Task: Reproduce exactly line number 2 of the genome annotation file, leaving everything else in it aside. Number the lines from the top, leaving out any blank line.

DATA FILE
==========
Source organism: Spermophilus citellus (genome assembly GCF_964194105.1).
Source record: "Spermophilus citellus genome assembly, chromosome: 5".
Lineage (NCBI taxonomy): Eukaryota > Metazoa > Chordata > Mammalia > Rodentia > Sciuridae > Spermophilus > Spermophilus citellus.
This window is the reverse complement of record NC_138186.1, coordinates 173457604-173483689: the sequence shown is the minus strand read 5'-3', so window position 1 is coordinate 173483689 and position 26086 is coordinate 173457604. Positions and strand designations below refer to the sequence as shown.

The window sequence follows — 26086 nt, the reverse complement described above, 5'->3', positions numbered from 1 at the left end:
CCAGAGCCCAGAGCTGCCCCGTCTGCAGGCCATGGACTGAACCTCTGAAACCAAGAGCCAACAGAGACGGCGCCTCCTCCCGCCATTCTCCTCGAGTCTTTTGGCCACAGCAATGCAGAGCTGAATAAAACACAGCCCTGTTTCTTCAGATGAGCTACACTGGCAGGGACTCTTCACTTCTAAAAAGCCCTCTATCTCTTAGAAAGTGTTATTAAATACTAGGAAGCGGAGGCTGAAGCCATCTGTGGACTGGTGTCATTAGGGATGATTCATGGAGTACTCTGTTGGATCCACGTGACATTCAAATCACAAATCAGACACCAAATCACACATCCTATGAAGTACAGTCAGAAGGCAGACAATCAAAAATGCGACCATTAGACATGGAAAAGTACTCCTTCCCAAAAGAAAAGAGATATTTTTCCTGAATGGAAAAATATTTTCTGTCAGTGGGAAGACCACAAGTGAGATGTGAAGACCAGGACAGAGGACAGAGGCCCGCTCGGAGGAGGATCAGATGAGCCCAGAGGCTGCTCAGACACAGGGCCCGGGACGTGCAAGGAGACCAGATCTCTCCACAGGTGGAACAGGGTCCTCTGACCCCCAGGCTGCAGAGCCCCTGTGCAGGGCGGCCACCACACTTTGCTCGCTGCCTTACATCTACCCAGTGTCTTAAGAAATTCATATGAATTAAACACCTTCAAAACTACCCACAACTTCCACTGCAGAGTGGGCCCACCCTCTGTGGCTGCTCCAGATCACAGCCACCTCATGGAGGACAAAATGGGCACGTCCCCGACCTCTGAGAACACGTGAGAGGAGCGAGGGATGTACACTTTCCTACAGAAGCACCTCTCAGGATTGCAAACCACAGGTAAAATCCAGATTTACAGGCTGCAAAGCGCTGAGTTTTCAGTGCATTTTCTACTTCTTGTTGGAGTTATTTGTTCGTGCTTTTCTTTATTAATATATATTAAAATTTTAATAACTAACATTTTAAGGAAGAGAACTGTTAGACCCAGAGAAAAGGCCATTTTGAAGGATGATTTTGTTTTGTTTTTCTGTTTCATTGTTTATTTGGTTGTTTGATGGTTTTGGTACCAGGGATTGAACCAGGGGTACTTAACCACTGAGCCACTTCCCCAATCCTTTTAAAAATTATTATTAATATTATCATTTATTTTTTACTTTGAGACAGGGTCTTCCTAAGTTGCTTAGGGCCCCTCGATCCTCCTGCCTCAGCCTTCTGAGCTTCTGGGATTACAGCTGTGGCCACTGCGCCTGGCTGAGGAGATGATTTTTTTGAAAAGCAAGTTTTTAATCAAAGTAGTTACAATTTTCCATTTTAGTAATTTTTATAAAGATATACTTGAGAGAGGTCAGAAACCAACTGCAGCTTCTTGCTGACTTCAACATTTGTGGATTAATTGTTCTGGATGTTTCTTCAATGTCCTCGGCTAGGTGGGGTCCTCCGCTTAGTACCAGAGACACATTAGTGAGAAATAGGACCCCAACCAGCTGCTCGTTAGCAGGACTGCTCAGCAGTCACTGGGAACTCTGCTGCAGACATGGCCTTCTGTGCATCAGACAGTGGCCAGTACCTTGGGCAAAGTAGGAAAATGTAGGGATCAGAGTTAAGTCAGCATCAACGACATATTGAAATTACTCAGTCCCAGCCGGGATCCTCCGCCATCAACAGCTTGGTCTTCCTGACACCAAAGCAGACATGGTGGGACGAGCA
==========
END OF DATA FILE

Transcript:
Source record: "Spermophilus citellus genome assembly, chromosome: 5".